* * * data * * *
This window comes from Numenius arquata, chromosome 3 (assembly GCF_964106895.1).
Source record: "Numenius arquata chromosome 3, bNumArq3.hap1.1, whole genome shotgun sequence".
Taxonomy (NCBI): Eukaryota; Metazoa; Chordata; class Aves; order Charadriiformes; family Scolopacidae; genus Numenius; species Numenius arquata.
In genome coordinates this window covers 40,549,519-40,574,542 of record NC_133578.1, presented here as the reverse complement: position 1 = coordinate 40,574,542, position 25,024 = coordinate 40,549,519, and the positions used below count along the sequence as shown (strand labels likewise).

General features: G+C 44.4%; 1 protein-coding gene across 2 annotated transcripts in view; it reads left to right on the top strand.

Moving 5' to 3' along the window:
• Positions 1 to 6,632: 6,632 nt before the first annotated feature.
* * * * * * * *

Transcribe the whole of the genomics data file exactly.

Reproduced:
This window comes from Numenius arquata, chromosome 3 (assembly GCF_964106895.1).
Source record: "Numenius arquata chromosome 3, bNumArq3.hap1.1, whole genome shotgun sequence".
Taxonomy (NCBI): Eukaryota; Metazoa; Chordata; class Aves; order Charadriiformes; family Scolopacidae; genus Numenius; species Numenius arquata.
In genome coordinates this window covers 40,549,519-40,574,542 of record NC_133578.1, presented here as the reverse complement: position 1 = coordinate 40,574,542, position 25,024 = coordinate 40,549,519, and the positions used below count along the sequence as shown (strand labels likewise).

General features: G+C 44.4%; 1 protein-coding gene across 2 annotated transcripts in view; it reads left to right on the top strand.

Moving 5' to 3' along the window:
• Positions 1 to 6,632: 6,632 nt before the first annotated feature.